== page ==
Vaccine from Thailand Shows Promise in South Africa

Glenda Gray, executive director of the Wits Health Consortium’s perinatal HIV research unit in South Africa, presented data today at the HIV R4P conference in Cape Town indicating that the prime-boost vaccine candidates initially tested in the RV144 trial in Thailand—the only HIV vaccine trial to date to show any efficacy—induced cross-clade immune responses in a Phase I safety trial conducted in South Africa, with immunogenicity similar to or greater than that of the responses induced in Thai volunteers. The vaccine, designed for testing in Thailand where clade B and recombinant E/A HIV predominates, was found 31% effective in preventing HIV infection among Thai volunteers. Meanwhile, clade C HIV is the predominant strain in South Africa.


This January, researchers here will start a Phase I study evaluating a clade C-specific HIV vaccine regimen, along with a new adjuvant, known as MF59, aimed at boosting the potency of the vaccine candidates and the durability of the immune responses it induces. Gray said on Tuesday that if results from this Phase I study are encouraging, then Phase III efficacy trials of this vaccine regimen are expected to begin sometime in 2016 or 2017. Efficacy trials will involve as many as 7,000 volunteers.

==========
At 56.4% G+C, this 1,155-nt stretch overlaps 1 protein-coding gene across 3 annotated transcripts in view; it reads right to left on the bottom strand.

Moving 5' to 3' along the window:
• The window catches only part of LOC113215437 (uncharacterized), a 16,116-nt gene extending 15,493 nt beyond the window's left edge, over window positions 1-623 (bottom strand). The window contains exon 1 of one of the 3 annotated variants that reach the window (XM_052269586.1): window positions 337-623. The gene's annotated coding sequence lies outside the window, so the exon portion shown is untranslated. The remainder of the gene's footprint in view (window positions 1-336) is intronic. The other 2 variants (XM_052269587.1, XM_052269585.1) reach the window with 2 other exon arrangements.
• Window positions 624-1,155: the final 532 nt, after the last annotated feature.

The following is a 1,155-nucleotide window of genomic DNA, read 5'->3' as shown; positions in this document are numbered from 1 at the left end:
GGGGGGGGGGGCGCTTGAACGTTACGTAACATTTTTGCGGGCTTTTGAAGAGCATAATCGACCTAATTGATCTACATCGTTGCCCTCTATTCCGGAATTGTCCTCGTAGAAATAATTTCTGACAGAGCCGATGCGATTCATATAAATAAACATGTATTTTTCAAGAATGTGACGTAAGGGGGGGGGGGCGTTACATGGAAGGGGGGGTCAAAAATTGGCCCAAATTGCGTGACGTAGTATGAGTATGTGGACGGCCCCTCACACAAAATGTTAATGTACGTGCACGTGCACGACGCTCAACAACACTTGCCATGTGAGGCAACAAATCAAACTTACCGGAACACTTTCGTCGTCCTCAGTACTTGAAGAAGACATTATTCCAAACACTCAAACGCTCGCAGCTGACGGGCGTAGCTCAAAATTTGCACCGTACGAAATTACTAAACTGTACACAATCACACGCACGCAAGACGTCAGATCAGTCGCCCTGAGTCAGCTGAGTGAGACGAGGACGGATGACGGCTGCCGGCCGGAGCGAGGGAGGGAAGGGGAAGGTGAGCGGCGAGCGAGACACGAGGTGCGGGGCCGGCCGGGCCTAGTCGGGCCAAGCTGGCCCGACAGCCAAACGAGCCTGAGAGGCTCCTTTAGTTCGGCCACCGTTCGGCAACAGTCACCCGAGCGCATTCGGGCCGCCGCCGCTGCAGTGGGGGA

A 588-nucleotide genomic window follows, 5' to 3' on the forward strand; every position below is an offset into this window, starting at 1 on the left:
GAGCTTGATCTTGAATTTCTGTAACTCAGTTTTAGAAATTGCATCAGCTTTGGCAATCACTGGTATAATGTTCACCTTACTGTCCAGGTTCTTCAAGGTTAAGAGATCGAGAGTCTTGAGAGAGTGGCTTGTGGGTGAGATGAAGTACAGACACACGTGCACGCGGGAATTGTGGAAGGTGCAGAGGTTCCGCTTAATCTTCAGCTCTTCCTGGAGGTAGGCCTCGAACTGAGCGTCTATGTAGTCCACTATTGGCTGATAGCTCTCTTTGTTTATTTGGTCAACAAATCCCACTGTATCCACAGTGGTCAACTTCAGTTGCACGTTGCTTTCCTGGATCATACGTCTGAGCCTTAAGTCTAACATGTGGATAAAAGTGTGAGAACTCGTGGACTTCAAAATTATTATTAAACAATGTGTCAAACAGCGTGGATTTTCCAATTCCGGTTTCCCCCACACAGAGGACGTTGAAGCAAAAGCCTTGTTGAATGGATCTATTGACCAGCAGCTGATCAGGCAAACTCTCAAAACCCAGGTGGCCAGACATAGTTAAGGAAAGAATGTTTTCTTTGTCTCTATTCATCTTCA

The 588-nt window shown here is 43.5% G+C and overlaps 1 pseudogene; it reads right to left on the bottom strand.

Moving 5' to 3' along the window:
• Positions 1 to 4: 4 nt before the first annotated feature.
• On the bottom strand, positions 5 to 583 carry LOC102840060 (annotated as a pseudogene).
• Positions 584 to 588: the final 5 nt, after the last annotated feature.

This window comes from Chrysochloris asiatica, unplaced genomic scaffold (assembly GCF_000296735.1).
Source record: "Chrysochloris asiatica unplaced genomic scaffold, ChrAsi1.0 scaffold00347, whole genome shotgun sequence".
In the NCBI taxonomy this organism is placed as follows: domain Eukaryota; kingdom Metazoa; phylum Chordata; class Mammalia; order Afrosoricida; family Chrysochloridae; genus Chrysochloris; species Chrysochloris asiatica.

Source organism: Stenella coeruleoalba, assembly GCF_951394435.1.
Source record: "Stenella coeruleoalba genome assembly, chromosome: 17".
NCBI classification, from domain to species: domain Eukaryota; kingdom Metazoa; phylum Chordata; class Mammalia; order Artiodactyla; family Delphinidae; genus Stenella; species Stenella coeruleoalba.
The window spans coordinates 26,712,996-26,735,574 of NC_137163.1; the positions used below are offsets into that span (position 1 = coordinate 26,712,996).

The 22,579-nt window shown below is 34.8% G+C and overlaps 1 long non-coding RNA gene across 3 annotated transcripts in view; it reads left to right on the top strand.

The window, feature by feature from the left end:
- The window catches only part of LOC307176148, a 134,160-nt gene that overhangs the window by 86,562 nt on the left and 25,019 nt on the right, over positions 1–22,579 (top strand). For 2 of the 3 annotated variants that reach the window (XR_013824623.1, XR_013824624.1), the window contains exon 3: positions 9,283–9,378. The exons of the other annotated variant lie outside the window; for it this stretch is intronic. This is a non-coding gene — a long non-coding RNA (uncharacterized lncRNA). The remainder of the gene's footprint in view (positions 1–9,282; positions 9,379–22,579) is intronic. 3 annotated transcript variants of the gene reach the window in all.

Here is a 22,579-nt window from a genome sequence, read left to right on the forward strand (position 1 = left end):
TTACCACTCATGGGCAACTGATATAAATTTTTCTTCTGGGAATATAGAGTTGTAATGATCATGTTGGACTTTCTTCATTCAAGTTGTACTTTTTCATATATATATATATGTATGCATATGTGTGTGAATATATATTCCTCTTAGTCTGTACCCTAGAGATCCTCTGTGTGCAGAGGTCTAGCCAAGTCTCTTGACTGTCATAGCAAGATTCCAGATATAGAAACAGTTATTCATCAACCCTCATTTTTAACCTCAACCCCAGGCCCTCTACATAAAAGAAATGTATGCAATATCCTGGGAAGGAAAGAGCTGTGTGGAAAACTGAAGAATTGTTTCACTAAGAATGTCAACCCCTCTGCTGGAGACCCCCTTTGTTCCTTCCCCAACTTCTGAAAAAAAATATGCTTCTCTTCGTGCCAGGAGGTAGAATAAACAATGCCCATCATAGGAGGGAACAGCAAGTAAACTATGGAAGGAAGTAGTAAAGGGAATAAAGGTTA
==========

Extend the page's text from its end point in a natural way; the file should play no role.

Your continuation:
Even if the vaccine regimen is only partially efficacious, Gray doesn’t see this as a problem. “A partially efficacious intervention to prevent HIV acquisition would have public health benefit,” she says. Ultimately regulators will decide, but licensure for a vaccine could come with efficacy as low as forty or fifty percent. Researchers are already considering how different partially effective prevention strategies might be used in concert. “When we found that male circumcision worked, we rolled that out in our trials,” she says.

Combining a partially effective vaccine with antiretroviral-based pre-exposure prophylaxis could be another approach, Gray says.

The MF59 adjuvant, developed by the pharmaceutical company Novartis, is currently used to boost responses to flu vaccine. Novartis, however, earlier this year sold most of its vaccine unit to rival GlaxoSmithKline in a US$7 billion deal. It’s unclear how Novartis’s sale may impact the production of the vaccine candidates for the South African trial. But for now Gray says there aren’t any delays. “It hasn’t had any effect. Not yet.” – Michael Dumiak